21 Things You Never Knew About 'Jerry Maguire'
"Jerry Maguire" had us at hello.
Released 20 years ago this week (on December 13, 1996), Cameron Crowe's sports-themed romantic dramedy gave us Tom Cruise at his most charming, made a star of Renée Zellweger, made an Oscar-winner of Cuba Gooding Jr. and generated at least three indelible catchphrases. To celebrate the 20th anniversary of this '90s classic, here are some mission statement-worthy facts you need to know.
1. After the failure of his 1992 movie "Singles," Crowe felt like he learned who his true friends were. That feeling was the seed of his next film. "I originally wanted to do a movie that was about how you would arrive at your greatest success through incredible failure," Crowe has said of the "Jerry Maguire" script. One inspiration was a newspaper photo of an athlete and his agent, "They were two guys of very different sizes and loud shirts. But they were clearly two guys against the world."
2. Much of the inspiration for Jerry as a sports agent came from Leigh Steinberg, a real-life agent who served as a consultant on the film. You can see him in the movie as the man who introduces Jerry to Troy Aikman (a real-life Steinberg client). He'd have had a bigger role in the movie, playing Jerry's brother, who gives an unflattering toast at Jerry's bachelor party, but he didn't want to come off as a villain. "To this day, I may be the only actor who ever talked his way out of a scene with Tom Cruise," he claims. 3. He also claims to have taught Jerry O'Connell, as aspiring NFL quarterback Frank Cushman, how to throw a spiral.
4. Similarly, Crowe based Rod Tidwell loosely on Tim McDonald, a San Francisco 49er who once walked the media floor with Steinberg the way Jerry and Rod do in the movie.
5. Crowe has also credited McDonald with coining the phrase "Show me the money."
6. Crowe spent nearly four years writing and revising the script, all the while with Tom Hanks in mind for the lead. But Hanks was committed to directing and starring in "That Thing You Do."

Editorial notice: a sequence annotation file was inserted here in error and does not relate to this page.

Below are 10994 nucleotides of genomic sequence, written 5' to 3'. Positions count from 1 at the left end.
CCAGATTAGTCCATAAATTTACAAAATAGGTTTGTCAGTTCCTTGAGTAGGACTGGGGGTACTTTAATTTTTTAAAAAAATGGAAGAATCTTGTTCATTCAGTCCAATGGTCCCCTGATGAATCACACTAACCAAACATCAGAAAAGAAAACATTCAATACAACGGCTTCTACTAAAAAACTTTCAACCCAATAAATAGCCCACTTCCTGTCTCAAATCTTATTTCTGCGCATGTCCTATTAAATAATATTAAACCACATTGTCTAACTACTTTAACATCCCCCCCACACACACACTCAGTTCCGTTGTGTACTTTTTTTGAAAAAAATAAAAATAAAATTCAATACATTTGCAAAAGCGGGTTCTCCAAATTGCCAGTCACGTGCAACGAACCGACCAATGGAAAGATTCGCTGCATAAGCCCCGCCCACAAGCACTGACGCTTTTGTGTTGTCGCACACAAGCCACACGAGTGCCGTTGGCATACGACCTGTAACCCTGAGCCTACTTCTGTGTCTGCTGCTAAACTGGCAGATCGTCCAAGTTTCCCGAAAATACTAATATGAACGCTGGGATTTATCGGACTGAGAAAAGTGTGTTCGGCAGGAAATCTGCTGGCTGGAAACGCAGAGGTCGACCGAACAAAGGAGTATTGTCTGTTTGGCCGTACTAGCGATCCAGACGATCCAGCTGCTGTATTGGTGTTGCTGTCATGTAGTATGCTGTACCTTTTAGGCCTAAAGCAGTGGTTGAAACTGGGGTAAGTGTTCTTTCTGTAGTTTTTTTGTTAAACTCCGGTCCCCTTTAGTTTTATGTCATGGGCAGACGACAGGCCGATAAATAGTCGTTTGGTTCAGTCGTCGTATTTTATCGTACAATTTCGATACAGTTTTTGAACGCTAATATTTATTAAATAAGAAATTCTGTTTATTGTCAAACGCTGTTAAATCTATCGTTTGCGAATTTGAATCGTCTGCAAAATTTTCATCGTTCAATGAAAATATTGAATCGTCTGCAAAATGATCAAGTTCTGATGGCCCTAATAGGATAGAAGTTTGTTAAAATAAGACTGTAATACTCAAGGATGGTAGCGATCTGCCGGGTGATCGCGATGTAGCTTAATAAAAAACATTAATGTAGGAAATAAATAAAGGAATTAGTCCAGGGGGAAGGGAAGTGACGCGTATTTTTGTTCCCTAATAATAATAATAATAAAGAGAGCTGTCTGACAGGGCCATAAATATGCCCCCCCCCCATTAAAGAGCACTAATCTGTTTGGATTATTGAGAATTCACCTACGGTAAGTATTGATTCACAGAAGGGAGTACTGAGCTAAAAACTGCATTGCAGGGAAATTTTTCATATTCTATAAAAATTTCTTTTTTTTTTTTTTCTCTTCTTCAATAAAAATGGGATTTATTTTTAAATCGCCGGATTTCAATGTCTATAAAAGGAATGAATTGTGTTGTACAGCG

7. Cruise was Crowe's next choice, though he'd been told the A-lister wouldn't want to play a struggling loser. "In fact," Crowe learned, "he was dying to play someone who was on the ropes."
8. Connie Britton screen tested for the role of Dorothy and was led to believe she'd nailed the audition. But there was still one more actress the producers wanted to see, and that turned out to be Renée Zellweger. Britton has joked that she probably lost the part because she's too tall for Tom Cruise.
9. Zellweger, then little-known, auditioned for Dorothy three times over the space of a month. Cruise was there for her final reading, and that made all the difference. Crowe videotaped the audition and saw Cruise reacting to Zellweger "in that great way that Spencer Tracy regards Katharine Hepburn. Just someone watching this person who, as it happens, was going to play a big part in his future life. And it was all there in the first moment."
10. Having begun his show business career as a breakdancer, Cuba Gooding, Jr. was also the right actor to perform Rod's end-zone dance, which was choreographed by Paula Abdul.
11. Gooding disarmed and won over Cruise and Crowe during his audition by performing the locker room scene naked as written. His high school football background gave him the chops to play Rod, though he also went through a week of training camp to prepare.